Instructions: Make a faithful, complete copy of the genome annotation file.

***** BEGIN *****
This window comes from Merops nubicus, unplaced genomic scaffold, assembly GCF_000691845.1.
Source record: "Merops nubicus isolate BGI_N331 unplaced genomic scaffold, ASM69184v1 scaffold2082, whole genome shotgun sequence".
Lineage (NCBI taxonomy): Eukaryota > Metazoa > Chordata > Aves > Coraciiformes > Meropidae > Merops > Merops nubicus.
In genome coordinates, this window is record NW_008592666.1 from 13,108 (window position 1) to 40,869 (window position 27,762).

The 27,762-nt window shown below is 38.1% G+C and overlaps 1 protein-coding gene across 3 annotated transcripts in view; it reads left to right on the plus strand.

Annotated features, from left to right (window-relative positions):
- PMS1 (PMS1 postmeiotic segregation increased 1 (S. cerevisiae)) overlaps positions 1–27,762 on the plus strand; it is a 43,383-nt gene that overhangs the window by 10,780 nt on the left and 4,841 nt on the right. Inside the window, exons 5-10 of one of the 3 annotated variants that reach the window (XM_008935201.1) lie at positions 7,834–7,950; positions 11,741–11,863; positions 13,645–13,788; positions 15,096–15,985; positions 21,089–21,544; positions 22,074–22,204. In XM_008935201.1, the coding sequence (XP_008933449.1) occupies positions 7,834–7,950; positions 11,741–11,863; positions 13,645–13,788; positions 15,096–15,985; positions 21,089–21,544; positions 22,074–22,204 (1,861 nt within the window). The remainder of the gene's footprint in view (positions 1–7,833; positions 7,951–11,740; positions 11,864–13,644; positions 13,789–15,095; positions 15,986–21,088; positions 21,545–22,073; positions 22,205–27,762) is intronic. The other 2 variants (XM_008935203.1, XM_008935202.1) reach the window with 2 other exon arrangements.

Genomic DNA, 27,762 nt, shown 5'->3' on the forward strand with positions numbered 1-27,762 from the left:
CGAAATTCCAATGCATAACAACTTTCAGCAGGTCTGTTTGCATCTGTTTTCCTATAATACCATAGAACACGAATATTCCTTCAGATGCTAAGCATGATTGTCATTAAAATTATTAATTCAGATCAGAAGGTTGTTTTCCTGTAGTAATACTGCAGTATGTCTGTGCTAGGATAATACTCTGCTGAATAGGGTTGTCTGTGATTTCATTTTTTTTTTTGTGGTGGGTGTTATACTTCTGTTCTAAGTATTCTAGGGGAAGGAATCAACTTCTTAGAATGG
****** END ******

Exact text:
This window comes from Merops nubicus, unplaced genomic scaffold, assembly GCF_000691845.1.
Source record: "Merops nubicus isolate BGI_N331 unplaced genomic scaffold, ASM69184v1 scaffold2082, whole genome shotgun sequence".
Lineage (NCBI taxonomy): Eukaryota > Metazoa > Chordata > Aves > Coraciiformes > Meropidae > Merops > Merops nubicus.
In genome coordinates, this window is record NW_008592666.1 from 13,108 (window position 1) to 40,869 (window position 27,762).

The 27,762-nt window shown below is 38.1% G+C and overlaps 1 protein-coding gene across 3 annotated transcripts in view; it reads left to right on the plus strand.

Annotated features, from left to right (window-relative positions):
- PMS1 (PMS1 postmeiotic segregation increased 1 (S. cerevisiae)) overlaps positions 1–27,762 on the plus strand; it is a 43,383-nt gene that overhangs the window by 10,780 nt on the left and 4,841 nt on the right. Inside the window, exons 5-10 of one of the 3 annotated variants that reach the window (XM_008935201.1) lie at positions 7,834–7,950; positions 11,741–11,863; positions 13,645–13,788; positions 15,096–15,985; positions 21,089–21,544; positions 22,074–22,204. In XM_008935201.1, the coding sequence (XP_008933449.1) occupies positions 7,834–7,950; positions 11,741–11,863; positions 13,645–13,788; positions 15,096–15,985; positions 21,089–21,544; positions 22,074–22,204 (1,861 nt within the window). The remainder of the gene's footprint in view (positions 1–7,833; positions 7,951–11,740; positions 11,864–13,644; positions 13,789–15,095; positions 15,986–21,088; positions 21,545–22,073; positions 22,205–27,762) is intronic. The other 2 variants (XM_008935203.1, XM_008935202.1) reach the window with 2 other exon arrangements.

Genomic DNA, 27,762 nt, shown 5'->3' on the forward strand with positions numbered 1-27,762 from the left:
CGAAATTCCAATGCATAACAACTTTCAGCAGGTCTGTTTGCATCTGTTTTCCTATAATACCATAGAACACGAATATTCCTTCAGATGCTAAGCATGATTGTCATTAAAATTATTAATTCAGATCAGAAGGTTGTTTTCCTGTAGTAATACTGCAGTATGTCTGTGCTAGGATAATACTCTGCTGAATAGGGTTGTCTGTGATTTCATTTTTTTTTTTGTGGTGGGTGTTATACTTCTGTTCTAAGTATTCTAGGGGAAGGAATCAACTTCTTAGAATGG